USGS upgrades Hawaiian geodetic network to monitor volcanoes

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The US Geological Survey’s Hawaiian Volcanoes Observatory (HVO) is working to rebuild its geodetic monitoring network after lava consumed several GNSS stations in 2018.

Work began following Kīlauea’s 2018 Lower East Rift Zone eruption and summit collapse, with funding from the Supplementary Disaster Relief Supplementary Appropriations Act of 2019 (HR 2157).

Teams are rebuilding and improving HVO’s geodetic monitoring network to better detect, assess, and respond to volcanic hazards associated with Hawaiian volcanoes. The primary geodetic datasets used by HVO scientists to measure surface deformation (ground motions) are GNSS imagery, tilt, and satellite radar (InSAR).

HVO’s geodetic network includes more than 70 GNSS stations and 15 inclinometers on the island of Hawai’i that continuously record and transmit data. These instruments require routine maintenance, must be upgraded periodically due to their age, and must be replaced if destroyed by volcanic activity such as in 2018.

Network upgrades include replacing obsolete instruments and enhancing HVO’s near real-time monitoring instrument network in critical areas of Kīlauea’s summit and rift zones to support early motion detection magma and associated dangers.

The lava comes out of the stations

In 2018, lava flows destroyed three GNSS stations in the lower East Rift Zone. Three other GNSS stations were destroyed during the collapse of the caldera atop Kīlauea.

HVO personnel quickly deployed new GNSS stations nearby to allow continuous monitoring during the eruption. These rapidly deployed sites included GNSS smart antennas mounted on survey tripods – a setup typically used only for temporary deployments lasting days to weeks.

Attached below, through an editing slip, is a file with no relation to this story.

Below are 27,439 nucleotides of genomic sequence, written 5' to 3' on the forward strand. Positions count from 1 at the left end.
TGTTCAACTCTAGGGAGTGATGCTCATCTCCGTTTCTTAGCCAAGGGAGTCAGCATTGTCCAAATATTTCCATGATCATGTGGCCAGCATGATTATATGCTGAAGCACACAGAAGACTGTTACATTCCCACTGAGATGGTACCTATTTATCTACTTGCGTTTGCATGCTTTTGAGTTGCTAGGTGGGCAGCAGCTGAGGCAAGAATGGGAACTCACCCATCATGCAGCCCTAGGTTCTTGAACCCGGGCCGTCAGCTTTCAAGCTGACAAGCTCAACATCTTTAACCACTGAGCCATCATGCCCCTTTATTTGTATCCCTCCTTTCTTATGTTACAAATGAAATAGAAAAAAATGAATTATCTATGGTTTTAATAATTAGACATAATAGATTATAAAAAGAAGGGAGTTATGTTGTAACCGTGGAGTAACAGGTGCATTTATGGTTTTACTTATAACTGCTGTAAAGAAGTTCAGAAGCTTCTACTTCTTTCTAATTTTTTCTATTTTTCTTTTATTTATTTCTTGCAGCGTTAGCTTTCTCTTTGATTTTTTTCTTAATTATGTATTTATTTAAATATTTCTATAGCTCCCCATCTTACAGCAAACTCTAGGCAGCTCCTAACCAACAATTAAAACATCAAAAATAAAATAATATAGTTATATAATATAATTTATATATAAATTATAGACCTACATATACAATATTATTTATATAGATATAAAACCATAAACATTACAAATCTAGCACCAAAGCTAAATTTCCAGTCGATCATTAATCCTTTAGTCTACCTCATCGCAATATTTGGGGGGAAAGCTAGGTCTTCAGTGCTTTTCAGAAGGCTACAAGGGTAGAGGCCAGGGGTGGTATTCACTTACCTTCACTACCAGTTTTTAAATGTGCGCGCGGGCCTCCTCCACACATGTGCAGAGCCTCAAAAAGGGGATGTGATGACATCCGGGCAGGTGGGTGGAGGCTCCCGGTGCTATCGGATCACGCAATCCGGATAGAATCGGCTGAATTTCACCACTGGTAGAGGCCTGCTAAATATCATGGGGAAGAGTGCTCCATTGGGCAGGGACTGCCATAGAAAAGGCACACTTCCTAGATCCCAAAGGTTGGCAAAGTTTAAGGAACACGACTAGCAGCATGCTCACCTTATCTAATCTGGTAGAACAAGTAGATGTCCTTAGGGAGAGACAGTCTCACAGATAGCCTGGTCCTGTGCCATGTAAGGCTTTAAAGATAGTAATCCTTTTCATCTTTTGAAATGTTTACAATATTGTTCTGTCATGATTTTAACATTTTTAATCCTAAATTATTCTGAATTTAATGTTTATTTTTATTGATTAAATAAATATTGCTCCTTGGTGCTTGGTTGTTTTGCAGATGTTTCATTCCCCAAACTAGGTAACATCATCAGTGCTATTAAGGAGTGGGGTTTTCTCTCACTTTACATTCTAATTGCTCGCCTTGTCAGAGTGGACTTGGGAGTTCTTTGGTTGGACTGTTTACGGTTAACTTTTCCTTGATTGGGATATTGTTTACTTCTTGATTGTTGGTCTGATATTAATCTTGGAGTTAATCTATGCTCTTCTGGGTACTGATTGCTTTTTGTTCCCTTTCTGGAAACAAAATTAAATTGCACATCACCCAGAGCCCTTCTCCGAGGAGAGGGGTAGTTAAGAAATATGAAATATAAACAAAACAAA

Many of these rapidly deployed sites were decommissioned and retired after 2018. However, 13 of them are still in use for critical surveillance and remain on temporary tripods. These sites will be modernized and reinforced with bollards and fixed masts. New sites will also be installed to replace the sites destroyed in 2018.

A temporary GNSS monitoring site in the Kīlauea caldera was part of the rapid response to the December 2020 Halema’uma’u eruption. The site will be upgraded to a continuously operating reference station with state-of-the-art instrumentation and a mast reinforced antenna. (Photo: USGS/AP Ellis)

Ongoing emergency monitoring

GNSS receivers acquired with additional funds have already supported emergency monitoring of active eruptions and other volcano-related activities. Data from these instruments helps HVO detect volcanic activity and inform partners at Hawaii Volcanoes National Park (HAVO), Hawaii County Civil Defense (HCCD), and the management agency Hawaii Emergency Department (HI EMA).

For example, HVO quickly deployed three new semi-continuous GNSS stations in response to Kīlauea’s December 2020 eruption. These stations gave scientists a more comprehensive view of magma returning to Kīlauea’s summit.

Similarly, HVO deployed rapid-response GNSS equipment to two pre-existing landmarks during the Kīlauea South Caldera intrusion event of August 2021, allowing scientists to track the migration of magma from the South Caldera to greater South. New instruments give HVO a more detailed understanding and ability to monitor Kīlauea’s volcanic processes.

HVO’s geodesy program plays a vital role in monitoring Hawaiian volcanoes. HVO’s updated geodetic network ensures that scientists can monitor changes in the shape of volcanoes, respond to eruptions, and understand the storage and movement of magma underground.

“With additional funding, HVO is in the best position to leverage our state-of-the-art geodetic network to better understand Hawaii’s active volcanoes, assess their hazards, issue warnings]and advance scientific understanding to reduce the impacts of volcanic eruptions,” said Volcano Watchthe HVO’s weekly bulletin.

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